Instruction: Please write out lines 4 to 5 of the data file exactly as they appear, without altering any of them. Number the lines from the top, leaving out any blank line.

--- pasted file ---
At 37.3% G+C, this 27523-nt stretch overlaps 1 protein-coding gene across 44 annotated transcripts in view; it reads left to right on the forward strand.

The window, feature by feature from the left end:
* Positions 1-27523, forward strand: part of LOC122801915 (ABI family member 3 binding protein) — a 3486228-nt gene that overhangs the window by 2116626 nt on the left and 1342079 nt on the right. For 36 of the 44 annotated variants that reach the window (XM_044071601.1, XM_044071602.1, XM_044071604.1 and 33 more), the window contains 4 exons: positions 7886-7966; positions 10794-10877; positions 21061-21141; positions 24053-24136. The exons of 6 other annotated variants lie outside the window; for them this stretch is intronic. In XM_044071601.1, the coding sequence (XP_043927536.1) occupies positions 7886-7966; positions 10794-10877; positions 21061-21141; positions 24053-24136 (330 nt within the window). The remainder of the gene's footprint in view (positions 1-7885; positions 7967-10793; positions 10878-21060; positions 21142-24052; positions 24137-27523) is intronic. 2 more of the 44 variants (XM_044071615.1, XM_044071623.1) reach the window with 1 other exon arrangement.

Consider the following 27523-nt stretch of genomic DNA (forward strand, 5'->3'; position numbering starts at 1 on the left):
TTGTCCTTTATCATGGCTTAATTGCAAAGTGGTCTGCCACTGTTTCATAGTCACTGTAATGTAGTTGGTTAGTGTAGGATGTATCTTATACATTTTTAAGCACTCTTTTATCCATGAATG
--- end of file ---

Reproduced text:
Consider the following 27523-nt stretch of genomic DNA (forward strand, 5'->3'; position numbering starts at 1 on the left):
TTGTCCTTTATCATGGCTTAATTGCAAAGTGGTCTGCCACTGTTTCATAGTCACTGTAATGTAGTTGGTTAGTGTAGGATGTATCTTATACATTTTTAAGCACTCTTTTATCCATGAATG